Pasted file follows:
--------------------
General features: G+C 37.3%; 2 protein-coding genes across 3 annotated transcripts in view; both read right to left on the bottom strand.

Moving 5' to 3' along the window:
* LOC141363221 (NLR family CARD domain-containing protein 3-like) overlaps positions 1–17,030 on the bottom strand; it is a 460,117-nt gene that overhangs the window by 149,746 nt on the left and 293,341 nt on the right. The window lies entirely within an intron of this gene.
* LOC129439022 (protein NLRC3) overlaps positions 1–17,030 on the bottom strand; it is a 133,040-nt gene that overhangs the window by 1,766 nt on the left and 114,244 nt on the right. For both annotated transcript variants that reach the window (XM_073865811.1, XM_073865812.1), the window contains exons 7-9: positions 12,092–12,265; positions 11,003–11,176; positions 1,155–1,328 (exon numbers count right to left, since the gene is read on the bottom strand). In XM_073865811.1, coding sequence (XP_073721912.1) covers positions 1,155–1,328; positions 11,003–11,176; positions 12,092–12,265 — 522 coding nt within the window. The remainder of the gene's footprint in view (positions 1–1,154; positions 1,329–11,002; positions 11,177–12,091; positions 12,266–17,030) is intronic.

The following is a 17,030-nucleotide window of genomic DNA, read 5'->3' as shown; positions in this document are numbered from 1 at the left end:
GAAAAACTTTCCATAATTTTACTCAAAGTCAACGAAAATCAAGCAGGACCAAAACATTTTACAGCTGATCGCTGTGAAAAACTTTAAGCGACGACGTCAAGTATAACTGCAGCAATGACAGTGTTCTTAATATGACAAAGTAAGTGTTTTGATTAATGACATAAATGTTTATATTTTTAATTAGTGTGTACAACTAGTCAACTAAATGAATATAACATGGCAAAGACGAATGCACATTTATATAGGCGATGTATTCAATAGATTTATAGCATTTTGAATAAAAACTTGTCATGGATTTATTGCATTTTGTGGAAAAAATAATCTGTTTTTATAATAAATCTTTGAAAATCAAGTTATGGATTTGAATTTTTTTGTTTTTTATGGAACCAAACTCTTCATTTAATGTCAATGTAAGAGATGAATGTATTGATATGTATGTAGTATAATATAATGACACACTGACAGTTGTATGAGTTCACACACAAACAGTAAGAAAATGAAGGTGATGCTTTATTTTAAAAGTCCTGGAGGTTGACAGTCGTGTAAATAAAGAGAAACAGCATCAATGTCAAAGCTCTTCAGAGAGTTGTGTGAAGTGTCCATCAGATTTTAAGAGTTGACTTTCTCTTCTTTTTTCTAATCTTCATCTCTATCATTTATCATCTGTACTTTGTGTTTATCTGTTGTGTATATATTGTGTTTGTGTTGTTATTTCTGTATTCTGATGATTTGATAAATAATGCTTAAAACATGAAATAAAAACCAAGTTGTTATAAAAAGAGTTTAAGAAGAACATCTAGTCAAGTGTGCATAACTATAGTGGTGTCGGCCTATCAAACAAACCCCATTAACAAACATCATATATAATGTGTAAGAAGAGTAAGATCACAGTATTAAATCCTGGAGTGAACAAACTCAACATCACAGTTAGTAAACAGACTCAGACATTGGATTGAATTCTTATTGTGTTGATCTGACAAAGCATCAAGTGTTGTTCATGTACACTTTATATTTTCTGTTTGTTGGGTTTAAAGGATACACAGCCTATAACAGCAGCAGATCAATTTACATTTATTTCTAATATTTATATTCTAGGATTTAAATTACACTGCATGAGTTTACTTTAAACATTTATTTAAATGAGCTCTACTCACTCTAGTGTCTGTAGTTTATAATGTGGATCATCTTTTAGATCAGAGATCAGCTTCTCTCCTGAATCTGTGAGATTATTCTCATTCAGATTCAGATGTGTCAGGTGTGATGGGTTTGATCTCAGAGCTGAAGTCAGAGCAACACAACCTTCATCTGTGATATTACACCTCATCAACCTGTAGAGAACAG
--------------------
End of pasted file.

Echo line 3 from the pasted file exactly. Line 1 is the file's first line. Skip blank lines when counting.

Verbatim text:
* LOC141363221 (NLR family CARD domain-containing protein 3-like) overlaps positions 1–17,030 on the bottom strand; it is a 460,117-nt gene that overhangs the window by 149,746 nt on the left and 293,341 nt on the right. The window lies entirely within an intron of this gene.